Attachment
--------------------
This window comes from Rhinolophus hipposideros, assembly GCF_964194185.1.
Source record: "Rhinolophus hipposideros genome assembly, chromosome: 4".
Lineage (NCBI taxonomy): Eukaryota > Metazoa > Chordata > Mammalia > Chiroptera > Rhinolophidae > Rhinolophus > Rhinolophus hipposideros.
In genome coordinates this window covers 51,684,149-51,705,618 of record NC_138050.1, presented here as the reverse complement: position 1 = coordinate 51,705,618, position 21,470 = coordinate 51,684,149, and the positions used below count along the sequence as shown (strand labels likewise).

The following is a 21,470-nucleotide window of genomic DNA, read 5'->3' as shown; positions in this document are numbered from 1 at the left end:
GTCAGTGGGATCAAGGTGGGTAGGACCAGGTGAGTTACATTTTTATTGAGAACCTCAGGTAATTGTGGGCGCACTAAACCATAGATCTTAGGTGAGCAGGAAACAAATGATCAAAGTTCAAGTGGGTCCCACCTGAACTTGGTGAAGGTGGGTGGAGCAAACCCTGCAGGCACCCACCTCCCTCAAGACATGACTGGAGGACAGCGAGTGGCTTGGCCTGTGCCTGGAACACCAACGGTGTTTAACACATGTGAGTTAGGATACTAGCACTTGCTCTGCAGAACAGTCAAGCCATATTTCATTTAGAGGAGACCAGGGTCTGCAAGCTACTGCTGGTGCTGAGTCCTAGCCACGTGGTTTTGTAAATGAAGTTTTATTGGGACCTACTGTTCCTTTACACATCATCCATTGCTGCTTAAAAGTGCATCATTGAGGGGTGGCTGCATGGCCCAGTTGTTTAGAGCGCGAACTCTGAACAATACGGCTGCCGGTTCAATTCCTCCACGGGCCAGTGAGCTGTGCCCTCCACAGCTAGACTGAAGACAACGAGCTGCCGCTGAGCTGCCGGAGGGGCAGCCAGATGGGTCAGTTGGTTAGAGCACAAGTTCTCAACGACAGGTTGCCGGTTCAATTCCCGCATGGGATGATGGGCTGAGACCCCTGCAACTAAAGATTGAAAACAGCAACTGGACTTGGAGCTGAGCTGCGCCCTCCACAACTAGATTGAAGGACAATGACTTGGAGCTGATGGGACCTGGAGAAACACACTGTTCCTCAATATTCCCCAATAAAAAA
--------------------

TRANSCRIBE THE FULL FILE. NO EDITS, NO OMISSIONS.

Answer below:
This window comes from Rhinolophus hipposideros, assembly GCF_964194185.1.
Source record: "Rhinolophus hipposideros genome assembly, chromosome: 4".
Lineage (NCBI taxonomy): Eukaryota > Metazoa > Chordata > Mammalia > Chiroptera > Rhinolophidae > Rhinolophus > Rhinolophus hipposideros.
In genome coordinates this window covers 51,684,149-51,705,618 of record NC_138050.1, presented here as the reverse complement: position 1 = coordinate 51,705,618, position 21,470 = coordinate 51,684,149, and the positions used below count along the sequence as shown (strand labels likewise).

The following is a 21,470-nucleotide window of genomic DNA, read 5'->3' as shown; positions in this document are numbered from 1 at the left end:
GTCAGTGGGATCAAGGTGGGTAGGACCAGGTGAGTTACATTTTTATTGAGAACCTCAGGTAATTGTGGGCGCACTAAACCATAGATCTTAGGTGAGCAGGAAACAAATGATCAAAGTTCAAGTGGGTCCCACCTGAACTTGGTGAAGGTGGGTGGAGCAAACCCTGCAGGCACCCACCTCCCTCAAGACATGACTGGAGGACAGCGAGTGGCTTGGCCTGTGCCTGGAACACCAACGGTGTTTAACACATGTGAGTTAGGATACTAGCACTTGCTCTGCAGAACAGTCAAGCCATATTTCATTTAGAGGAGACCAGGGTCTGCAAGCTACTGCTGGTGCTGAGTCCTAGCCACGTGGTTTTGTAAATGAAGTTTTATTGGGACCTACTGTTCCTTTACACATCATCCATTGCTGCTTAAAAGTGCATCATTGAGGGGTGGCTGCATGGCCCAGTTGTTTAGAGCGCGAACTCTGAACAATACGGCTGCCGGTTCAATTCCTCCACGGGCCAGTGAGCTGTGCCCTCCACAGCTAGACTGAAGACAACGAGCTGCCGCTGAGCTGCCGGAGGGGCAGCCAGATGGGTCAGTTGGTTAGAGCACAAGTTCTCAACGACAGGTTGCCGGTTCAATTCCCGCATGGGATGATGGGCTGAGACCCCTGCAACTAAAGATTGAAAACAGCAACTGGACTTGGAGCTGAGCTGCGCCCTCCACAACTAGATTGAAGGACAATGACTTGGAGCTGATGGGACCTGGAGAAACACACTGTTCCTCAATATTCCCCAATAAAAAA